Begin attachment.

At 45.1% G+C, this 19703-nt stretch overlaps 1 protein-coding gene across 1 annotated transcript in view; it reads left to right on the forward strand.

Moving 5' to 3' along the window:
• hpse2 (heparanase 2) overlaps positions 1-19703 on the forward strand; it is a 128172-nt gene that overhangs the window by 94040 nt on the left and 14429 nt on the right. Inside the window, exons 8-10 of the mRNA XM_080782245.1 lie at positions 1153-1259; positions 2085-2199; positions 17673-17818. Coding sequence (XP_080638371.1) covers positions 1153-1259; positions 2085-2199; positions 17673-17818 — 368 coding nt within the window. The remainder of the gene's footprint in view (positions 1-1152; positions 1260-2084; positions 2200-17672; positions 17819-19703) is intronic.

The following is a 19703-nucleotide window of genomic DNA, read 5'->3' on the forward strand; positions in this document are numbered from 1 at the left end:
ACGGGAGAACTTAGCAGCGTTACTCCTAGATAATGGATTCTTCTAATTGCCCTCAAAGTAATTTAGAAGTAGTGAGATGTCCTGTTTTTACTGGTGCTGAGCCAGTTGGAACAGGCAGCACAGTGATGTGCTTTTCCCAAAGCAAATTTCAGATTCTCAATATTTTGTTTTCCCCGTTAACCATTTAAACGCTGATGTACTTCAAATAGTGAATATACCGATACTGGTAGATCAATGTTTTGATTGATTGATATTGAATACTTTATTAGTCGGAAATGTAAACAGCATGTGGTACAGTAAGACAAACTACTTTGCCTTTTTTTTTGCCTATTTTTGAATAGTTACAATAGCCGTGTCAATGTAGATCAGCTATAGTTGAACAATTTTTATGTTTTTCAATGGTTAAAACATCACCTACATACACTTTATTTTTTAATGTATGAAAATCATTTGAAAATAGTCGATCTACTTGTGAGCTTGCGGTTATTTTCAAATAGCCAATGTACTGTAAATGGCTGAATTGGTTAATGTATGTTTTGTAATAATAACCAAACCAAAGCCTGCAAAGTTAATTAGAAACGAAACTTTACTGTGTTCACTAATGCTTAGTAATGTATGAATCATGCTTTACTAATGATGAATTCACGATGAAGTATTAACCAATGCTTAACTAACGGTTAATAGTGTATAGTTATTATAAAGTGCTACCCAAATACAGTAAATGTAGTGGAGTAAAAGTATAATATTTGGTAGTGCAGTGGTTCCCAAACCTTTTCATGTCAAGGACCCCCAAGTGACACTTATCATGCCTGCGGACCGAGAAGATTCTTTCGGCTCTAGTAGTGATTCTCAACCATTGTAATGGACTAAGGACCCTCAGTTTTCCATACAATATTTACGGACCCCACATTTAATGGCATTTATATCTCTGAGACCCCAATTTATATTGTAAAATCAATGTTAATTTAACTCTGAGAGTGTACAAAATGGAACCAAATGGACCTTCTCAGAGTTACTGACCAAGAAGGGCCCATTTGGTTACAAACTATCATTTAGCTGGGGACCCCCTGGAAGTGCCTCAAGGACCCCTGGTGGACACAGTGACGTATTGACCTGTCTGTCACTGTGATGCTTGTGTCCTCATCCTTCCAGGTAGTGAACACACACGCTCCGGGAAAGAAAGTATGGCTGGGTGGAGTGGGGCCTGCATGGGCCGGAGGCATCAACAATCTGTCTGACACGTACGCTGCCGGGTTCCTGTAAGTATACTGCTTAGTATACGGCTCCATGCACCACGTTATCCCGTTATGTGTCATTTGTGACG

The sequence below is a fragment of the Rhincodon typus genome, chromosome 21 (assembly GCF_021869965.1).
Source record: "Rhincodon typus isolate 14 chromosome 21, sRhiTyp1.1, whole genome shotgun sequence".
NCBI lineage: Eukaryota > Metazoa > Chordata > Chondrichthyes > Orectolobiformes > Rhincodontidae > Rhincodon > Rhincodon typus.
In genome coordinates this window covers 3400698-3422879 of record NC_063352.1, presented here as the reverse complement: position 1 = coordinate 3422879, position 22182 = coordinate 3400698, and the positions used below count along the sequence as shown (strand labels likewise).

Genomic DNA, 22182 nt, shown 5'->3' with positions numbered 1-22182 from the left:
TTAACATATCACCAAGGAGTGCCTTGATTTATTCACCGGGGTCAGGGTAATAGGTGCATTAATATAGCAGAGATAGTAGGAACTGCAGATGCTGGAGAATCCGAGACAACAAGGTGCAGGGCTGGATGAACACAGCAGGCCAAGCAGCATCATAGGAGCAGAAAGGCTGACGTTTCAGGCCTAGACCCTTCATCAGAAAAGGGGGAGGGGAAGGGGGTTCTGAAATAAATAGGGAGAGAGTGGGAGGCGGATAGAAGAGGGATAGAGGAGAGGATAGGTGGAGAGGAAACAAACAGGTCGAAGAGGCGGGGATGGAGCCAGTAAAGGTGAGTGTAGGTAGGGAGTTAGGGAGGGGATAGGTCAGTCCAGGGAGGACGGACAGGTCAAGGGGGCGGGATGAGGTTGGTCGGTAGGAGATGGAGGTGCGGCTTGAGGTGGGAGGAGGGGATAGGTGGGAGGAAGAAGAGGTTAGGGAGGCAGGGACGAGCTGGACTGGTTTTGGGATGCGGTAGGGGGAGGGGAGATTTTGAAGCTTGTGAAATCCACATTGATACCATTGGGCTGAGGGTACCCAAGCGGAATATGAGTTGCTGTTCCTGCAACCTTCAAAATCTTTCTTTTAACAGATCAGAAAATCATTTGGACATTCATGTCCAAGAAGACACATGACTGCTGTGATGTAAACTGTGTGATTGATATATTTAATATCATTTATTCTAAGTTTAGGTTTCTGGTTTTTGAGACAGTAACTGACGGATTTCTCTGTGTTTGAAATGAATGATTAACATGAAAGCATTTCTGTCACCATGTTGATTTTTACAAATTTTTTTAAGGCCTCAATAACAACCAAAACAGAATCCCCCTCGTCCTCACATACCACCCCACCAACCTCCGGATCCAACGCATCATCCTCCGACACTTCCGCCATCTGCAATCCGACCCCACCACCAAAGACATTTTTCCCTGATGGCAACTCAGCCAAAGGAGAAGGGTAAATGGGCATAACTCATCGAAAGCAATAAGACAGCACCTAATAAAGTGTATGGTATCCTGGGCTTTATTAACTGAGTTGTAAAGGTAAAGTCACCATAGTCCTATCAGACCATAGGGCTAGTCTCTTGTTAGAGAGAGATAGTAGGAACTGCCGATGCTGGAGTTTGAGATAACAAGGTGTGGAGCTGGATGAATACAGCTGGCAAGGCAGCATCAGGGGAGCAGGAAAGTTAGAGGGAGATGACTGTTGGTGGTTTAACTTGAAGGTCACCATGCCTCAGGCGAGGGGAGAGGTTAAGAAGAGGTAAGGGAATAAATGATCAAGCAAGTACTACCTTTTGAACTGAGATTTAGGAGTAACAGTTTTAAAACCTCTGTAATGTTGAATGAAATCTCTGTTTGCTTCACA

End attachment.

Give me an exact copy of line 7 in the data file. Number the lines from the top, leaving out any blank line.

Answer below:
Source record: "Rhincodon typus isolate 14 chromosome 21, sRhiTyp1.1, whole genome shotgun sequence".